I liked Selma.
I enjoyed it. I wasn’t moved in the way that 1”2 Years a Slave” moved me. I did not get up and cheer at the end, nor was I moved to tears at its beginning. Ava DuVernay did a good job in the movies direction and perspective. I loved seeing the characters fill up the screen. King always looked and felt weighted. Even in private moments, his narrow shoulders always seemed heavy. The ensemble cast was amazing. Almost too amazing. I spent several telling minutes racking my brain trying to remember where I had seen, Tim Roth, the actor that played Alabama governor George Wallace (I remembered on the ride home it was “The Hulk”). The movie was fine. The acting great. The story, however, familiar, was told in a fresh way.
But shortly after the movie began, I realized that it was a lesson plan unfolding in front of me: a lesson plan for a movement. Teachable moments that can be applied to help direct change today. So many people feel a desire to do something when tragic events happen, but do not know where to begin. Here is the lessons from the movie that can be applied, as needed, for whatever activism you may have with any part of your world. Selma: The Primer.
1. A senseless act was not the beginning, but it was an accelerator
The tragic deaths of Denise McNair, Cynthia Wesley, Carole Robertson, Addie Mae Collins, the four little girls who died in Birmingham, was not the beginning of the movement in Selma, but it drew attention to the problems of Alabama. It is with that lens that look at some of the tragic headlines of today. Police brutality did not begin in Ferguson or New York, but it received the national attention, which shifted momentum from apathy to movement. Every senseless act of today that happens adds more momentum and people to the movement. A lesson to be drawn from Selma is the work between the senseless that sustained the movement. There are preparations to be made, decisions on direction and strategies to be developed.
Lesson from Selma: The tragedy isn’t the totality of the movement, but it can be the beginning to long lasting change
2. Disagreement is a part of progress.
The civil rights movement was never monolithic. There were at least five different groups present at the march on Selma. Everyone had a different belief system, approach – a different truth about how to best help the people. In the end, it took a visionary to sit them all down and it took leaders to direct their group to follow, despite the differences. Criticism is cool as long as it doesn’t become a distraction. Paying attention to criticism can get the movement off focus. Letting criticism fuel your passion, can mean progress. Let Oprah say what she has to say. Let your outrage move you to more than a 200, 140 character tweets about why you are mad.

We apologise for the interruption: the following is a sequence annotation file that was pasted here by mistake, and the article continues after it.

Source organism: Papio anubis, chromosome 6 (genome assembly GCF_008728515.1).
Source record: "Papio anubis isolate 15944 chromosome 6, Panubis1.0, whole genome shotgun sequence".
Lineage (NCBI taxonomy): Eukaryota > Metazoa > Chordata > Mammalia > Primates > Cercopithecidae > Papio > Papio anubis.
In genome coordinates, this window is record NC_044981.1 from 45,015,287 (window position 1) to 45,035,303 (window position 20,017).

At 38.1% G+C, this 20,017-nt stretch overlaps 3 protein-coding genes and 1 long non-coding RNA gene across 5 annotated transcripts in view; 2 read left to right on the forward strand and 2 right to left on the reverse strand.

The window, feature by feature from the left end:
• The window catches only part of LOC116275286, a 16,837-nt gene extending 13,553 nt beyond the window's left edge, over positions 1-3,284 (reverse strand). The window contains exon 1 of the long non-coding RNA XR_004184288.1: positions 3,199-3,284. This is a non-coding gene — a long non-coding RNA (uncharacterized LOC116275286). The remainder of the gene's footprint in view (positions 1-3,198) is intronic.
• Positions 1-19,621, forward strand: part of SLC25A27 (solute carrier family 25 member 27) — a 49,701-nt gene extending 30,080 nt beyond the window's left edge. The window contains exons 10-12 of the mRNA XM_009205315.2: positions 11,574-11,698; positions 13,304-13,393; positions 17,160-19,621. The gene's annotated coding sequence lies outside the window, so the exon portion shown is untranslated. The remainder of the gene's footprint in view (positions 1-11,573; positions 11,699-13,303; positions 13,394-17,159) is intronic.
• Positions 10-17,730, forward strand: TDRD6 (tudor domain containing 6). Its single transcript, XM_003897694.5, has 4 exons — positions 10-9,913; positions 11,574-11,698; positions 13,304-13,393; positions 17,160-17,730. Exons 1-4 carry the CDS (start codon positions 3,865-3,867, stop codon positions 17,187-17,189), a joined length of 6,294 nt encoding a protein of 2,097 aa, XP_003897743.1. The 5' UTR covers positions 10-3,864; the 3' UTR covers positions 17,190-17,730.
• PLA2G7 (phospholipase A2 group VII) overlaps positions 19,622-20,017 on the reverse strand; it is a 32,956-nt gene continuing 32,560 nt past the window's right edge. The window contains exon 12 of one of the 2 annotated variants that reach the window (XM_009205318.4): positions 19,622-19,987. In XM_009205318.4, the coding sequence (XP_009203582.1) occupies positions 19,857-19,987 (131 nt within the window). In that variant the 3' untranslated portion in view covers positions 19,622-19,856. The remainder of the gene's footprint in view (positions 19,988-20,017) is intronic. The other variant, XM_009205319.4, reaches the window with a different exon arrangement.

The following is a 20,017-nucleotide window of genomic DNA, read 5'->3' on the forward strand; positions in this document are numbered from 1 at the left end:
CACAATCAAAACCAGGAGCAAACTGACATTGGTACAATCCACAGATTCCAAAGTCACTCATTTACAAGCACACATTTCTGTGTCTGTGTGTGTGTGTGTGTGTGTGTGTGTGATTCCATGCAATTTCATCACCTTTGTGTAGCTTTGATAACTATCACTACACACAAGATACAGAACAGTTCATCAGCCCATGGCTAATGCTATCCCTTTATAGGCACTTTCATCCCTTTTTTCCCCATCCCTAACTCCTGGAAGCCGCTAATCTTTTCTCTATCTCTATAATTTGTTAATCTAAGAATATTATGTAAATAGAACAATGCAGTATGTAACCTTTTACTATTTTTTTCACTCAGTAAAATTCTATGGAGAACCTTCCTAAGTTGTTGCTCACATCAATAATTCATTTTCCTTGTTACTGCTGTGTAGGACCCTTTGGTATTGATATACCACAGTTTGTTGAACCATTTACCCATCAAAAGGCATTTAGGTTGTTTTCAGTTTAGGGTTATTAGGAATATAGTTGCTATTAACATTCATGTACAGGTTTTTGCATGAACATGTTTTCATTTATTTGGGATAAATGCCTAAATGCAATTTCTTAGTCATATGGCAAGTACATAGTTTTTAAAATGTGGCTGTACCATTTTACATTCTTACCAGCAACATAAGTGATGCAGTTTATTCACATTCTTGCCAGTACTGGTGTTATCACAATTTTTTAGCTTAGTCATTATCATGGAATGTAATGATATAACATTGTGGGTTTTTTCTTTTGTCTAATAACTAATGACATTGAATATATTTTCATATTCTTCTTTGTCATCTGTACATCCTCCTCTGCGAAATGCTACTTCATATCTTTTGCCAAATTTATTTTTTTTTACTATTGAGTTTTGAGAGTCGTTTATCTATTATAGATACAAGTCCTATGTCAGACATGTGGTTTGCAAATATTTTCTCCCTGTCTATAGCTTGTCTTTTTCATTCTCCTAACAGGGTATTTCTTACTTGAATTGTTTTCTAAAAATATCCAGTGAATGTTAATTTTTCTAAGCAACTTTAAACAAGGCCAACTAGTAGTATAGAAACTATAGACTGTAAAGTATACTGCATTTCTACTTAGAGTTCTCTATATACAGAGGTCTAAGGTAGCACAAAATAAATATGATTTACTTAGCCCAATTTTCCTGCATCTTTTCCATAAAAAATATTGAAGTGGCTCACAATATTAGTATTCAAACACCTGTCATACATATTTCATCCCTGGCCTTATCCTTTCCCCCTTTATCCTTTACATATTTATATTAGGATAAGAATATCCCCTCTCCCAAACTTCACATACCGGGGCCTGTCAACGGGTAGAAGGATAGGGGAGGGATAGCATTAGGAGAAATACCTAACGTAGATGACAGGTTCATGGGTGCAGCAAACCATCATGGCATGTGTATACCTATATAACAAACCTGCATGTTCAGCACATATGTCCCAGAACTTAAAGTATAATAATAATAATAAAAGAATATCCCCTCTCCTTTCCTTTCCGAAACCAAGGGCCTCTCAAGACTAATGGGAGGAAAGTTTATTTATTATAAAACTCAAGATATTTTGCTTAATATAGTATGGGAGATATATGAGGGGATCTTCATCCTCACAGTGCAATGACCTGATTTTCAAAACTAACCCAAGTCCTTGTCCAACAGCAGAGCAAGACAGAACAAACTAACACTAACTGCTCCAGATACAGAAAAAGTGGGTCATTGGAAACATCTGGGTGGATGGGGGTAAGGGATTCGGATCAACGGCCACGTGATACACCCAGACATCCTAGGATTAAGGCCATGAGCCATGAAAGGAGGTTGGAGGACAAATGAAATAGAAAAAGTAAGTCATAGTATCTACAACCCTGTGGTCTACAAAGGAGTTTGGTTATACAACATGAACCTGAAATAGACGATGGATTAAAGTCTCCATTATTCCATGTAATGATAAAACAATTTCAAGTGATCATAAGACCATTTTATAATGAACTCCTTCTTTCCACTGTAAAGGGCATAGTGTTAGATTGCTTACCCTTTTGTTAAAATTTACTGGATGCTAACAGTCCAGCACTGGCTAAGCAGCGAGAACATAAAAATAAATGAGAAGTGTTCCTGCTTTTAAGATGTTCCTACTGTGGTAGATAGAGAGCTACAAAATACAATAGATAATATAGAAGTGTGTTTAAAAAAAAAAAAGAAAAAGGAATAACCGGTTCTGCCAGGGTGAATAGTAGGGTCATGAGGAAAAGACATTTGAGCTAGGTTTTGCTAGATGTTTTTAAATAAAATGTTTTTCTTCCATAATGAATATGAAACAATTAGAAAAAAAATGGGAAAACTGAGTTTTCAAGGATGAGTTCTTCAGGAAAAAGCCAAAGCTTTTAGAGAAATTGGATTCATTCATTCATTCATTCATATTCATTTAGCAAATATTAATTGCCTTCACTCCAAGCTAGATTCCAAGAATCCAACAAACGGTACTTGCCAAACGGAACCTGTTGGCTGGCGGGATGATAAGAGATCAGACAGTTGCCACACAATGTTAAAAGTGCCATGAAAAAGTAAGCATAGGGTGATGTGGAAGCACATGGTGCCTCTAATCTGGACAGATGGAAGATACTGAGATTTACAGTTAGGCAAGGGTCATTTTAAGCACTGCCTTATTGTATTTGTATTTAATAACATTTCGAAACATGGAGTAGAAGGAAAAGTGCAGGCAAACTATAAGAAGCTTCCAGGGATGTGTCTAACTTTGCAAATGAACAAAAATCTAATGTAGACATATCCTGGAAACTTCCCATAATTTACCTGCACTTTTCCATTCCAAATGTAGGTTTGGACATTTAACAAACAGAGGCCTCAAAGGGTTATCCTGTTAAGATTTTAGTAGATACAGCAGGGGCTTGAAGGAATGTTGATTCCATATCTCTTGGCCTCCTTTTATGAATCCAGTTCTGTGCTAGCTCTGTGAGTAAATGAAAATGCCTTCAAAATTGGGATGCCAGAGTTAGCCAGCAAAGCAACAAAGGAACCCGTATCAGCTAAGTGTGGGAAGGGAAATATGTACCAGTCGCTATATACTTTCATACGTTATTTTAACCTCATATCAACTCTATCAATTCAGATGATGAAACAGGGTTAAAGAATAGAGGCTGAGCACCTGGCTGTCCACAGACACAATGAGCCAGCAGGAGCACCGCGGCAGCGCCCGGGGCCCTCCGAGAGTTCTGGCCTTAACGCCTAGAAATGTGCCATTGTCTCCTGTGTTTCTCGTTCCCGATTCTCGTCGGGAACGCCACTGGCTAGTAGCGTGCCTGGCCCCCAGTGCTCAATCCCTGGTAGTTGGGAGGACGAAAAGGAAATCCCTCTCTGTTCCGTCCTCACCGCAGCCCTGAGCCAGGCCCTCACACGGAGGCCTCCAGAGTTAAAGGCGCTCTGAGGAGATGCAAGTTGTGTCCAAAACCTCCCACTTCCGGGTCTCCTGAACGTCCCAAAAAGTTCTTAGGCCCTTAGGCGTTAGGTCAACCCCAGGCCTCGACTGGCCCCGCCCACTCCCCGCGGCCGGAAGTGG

Lesson from Selma: Disagree with the message, but don’t start a fight with the messenger. Remember who your enemy is and stay focused on the real goal at hand.
3. Selma isn’t a timeline. It is a moment in time.
The movie Selma is not a complete story of the civil rights movement. It is a screenwriter and directors perspective, as it should be. No one at the moment, could have known how long it would take to get voting rights for the people of Alabama, or the cost in lives and security. It took years of persuading through sermons and town meetings to get as many people as they did to attempt to walk across the Edmund Pettus Bridge the first time. And when they were turned around, every person present had to take an account of their own soul and because it was televised, people who became witness were held accountable as well.
Lesson from Selma: Just because the outcome was not what was planned, does not mean that it cannot be a positive part of the purpose. Moments are only final, if no one shows up for the next one.
5. The Presidency hasn’t changed, even if the color of the President has
People are quick to correct how Selma projected Lyndon Johnson’s position in the movie Selma. Arguing the complexities of having to rage war with its own country and how difficult, even if it was righteous, that decision was to make. Martin Luther King Jr’s difficulty in having a direct line to the Oval Office and a responsibility to the truth of the cause was equally as complicated and yet, there was no waivering in his position. Our first African American president is finds himself in the same war, 50 years later, and President Obama is on the edge of taking a stand against, unrighteousness, in the same way President Johnson did. President Obama’s decision to send Eric Holder, and not be present at Ferguson; decision to not publicly criticizing unlawful action, choosing instead to wait and see how the courts would rule; and deciding to let justice rest with the state that has unfairly marginalized its citizen for years, looked a lot like Johnson’s depiction on screen. When the President was white, it was confusing how a President elected by the people could choose to watch while its citizen’s security was stolen from them. Now that the President is African American, that same view is heartbreaking.